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Have We Failed The Millennials?

Have We Failed The Millennials?

By Susan Williams

A while back there was an interesting article in the Guardian about how a millennial and a baby boomer (both freelance writers) swapped lives. The intention of the exercise was to gain a better understanding and appreciation for what each other’s life was like.

After reading the perspective of the millennial, I couldn’t help but question whether we may have let this generation down.

The millennials are now struggling with limited availability of decent jobs, affordable housing and significant levels of debt.

In a report published by Pew Research, they stated that

“Millennials are also the first in the modern era to have higher levels of student loan debt, poverty and unemployment, and lower levels of wealth and personal income than their two immediate predecessor generations (Gen Xers and Boomers) had at the same stage of their life cycles.”.

Now I’m not suggesting that money equates to happiness but when you add all of these things together, I’m wondering if we have seriously considered the long term impacts of some of our decisions and actions.

I discovered that this was a really difficult question to ask myself. 

After giving this question some more thought, I soon came to the realization that I had been consciously putting my head in the sand and ignoring all the media cries swirling around me about this. I was happy to just stick with one side of the media frenzy that promoted the idea that the millennials were just whining.

Maybe I was doing this because it was just easier then actually facing up to the reality of the situation.

But after I read this article, it forced me stop and pull my head out of the sand and take a very good look around me.

I started to talk with some younger people. I asked them about their hopes and dreams and discovered that they were very similar to my own when I was their age. A good job that they enjoyed and made a difference somehow, a decent place to live, having a sense of community, a society that cared about each other and one day the ability to be able to have a family.

But their prospects for actually having this lifestyle seem very different than mine were.

Many were challenged with student debt, facing limited job prospects and the availability of affordable and decent housing was difficult to find..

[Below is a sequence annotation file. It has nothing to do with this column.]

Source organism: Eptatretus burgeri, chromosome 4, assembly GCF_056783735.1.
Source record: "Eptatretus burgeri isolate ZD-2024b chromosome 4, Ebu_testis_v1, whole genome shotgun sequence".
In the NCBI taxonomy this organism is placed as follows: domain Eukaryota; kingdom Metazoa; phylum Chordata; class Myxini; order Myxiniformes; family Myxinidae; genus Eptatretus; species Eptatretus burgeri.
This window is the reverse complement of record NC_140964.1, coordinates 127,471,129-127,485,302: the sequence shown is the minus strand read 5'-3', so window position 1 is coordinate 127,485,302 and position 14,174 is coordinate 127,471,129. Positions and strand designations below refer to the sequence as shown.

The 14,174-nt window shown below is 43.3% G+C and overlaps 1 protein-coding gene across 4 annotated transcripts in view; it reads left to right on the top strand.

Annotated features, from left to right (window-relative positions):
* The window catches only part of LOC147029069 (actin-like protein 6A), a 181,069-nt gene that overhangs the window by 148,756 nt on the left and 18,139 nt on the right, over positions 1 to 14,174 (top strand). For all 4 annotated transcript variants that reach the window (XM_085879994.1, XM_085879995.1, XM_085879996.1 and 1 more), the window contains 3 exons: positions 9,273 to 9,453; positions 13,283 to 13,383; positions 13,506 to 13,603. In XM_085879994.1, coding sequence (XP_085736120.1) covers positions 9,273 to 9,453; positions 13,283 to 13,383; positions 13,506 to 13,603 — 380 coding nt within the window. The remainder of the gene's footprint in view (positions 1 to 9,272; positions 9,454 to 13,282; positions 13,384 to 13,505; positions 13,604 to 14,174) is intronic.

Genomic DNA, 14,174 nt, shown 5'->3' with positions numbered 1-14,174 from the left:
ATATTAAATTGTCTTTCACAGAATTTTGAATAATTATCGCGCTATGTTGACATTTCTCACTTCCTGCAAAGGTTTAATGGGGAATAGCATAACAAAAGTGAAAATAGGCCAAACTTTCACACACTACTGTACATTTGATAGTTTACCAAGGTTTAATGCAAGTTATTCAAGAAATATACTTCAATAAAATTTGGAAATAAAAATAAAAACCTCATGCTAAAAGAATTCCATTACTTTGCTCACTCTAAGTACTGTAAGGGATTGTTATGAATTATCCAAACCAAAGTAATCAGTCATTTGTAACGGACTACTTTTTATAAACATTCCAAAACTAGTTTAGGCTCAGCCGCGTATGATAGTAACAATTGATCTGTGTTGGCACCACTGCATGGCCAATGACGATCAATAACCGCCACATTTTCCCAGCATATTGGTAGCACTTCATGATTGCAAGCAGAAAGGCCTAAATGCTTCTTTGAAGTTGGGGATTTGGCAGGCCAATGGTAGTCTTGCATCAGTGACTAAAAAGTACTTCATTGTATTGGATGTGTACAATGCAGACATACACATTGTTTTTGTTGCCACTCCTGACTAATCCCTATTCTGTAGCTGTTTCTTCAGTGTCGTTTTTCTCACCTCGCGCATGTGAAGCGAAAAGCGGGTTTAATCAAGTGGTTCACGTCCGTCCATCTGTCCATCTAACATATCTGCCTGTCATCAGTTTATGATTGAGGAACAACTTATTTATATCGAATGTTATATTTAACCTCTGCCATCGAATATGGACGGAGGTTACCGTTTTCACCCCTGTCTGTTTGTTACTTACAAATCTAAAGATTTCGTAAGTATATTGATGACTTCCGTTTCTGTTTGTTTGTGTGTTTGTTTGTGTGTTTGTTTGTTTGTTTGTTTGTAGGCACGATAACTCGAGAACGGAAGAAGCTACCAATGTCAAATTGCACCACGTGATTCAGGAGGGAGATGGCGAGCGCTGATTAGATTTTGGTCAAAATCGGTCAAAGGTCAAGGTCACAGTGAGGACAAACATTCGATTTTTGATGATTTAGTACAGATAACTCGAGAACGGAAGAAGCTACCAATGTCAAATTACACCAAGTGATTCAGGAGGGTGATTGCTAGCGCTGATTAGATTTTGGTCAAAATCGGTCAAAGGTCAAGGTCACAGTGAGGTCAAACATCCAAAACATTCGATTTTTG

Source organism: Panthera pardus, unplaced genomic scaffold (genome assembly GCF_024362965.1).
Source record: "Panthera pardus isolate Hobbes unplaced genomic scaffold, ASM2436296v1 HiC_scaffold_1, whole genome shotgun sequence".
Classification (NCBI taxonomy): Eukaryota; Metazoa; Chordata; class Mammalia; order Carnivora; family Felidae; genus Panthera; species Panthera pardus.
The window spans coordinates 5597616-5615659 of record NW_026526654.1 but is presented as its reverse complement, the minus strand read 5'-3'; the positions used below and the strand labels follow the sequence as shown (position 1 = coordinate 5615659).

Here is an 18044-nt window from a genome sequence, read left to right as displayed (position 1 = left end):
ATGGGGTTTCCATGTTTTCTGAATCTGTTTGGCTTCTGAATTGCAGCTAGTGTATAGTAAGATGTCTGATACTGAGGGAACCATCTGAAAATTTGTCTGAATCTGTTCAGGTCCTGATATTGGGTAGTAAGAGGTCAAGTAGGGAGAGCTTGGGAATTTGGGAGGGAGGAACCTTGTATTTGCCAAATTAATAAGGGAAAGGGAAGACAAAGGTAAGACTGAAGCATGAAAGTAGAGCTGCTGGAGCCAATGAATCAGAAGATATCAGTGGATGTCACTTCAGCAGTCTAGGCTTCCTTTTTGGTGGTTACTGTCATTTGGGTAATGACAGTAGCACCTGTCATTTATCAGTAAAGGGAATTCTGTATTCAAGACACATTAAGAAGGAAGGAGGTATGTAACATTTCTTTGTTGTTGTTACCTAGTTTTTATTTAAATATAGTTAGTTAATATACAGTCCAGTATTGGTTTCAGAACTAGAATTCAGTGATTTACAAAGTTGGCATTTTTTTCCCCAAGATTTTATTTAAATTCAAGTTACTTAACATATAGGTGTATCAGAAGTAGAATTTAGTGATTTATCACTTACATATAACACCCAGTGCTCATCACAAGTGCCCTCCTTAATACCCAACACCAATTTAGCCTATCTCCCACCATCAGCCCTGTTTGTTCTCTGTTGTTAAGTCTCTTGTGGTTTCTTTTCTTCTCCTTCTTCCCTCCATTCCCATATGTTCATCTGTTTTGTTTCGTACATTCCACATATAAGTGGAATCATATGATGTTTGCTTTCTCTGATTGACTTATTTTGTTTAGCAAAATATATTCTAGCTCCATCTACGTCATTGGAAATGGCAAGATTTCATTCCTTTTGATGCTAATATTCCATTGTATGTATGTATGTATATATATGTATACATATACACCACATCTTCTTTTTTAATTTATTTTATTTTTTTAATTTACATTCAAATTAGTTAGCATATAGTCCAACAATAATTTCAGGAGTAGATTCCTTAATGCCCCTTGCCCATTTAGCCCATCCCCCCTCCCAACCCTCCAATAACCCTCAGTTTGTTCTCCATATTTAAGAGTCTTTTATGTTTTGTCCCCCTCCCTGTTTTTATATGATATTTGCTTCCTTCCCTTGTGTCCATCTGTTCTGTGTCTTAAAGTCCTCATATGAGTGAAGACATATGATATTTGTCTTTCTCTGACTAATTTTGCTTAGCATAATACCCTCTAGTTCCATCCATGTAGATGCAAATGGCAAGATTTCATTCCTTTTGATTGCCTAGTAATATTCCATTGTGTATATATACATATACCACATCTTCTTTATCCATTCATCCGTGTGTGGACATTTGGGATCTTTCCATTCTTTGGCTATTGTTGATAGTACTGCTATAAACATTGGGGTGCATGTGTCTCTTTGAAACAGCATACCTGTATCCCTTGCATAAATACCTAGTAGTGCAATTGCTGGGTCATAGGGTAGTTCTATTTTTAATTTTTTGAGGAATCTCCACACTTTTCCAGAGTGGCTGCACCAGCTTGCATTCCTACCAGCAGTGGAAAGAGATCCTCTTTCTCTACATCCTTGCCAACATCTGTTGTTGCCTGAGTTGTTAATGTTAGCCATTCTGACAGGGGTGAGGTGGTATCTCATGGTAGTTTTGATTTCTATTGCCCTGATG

Plus, they were also well aware that they will also be inheriting some major social issues – an aging population who is not necessarily well prepared financially for retirement, health care systems that need some major overhauls and environmental issues that have taken us to the brink of survival for the planet – just for starters.

This is definitely not the small stuff to be sweated.

So, have we failed them?

Have we been so focused on padding our own personal lives that we forgot to consider the generations that will be inheriting the problems we may have created?

The Indigenous People embrace a philosophy called the Seventh Generation principle. The principle is based on an ancient Iroquois philosophy “that the decision we make today should result in a sustainable world seven generations into the future.”

Can we honestly say that we have done this?

I would suggest that we haven’t. But here is something to be hopeful about.

Millenials are still optimistic about the future. And this is a very positive sign given the situation that they find themselves in. However there is also some risk. They have also have expressed low levels of social trust. So their positive perspective could slide very fast.

Maybe now is the time to break through all the generational stereotypes that we seem to have pinned each other with, build some trust and tackle some of these significant challenges in front of us – together.

I think this would be a much more valuable legacy for us to leave.

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Susan Williams is the Founder of Booming Encore. Being a Boomer herself, Susan loves to discover and share ways to live life to the fullest. She shares her experiences, observations and opinions on living life after 50 and tries to embrace Booming Encore's philosophy of making sure every day matters.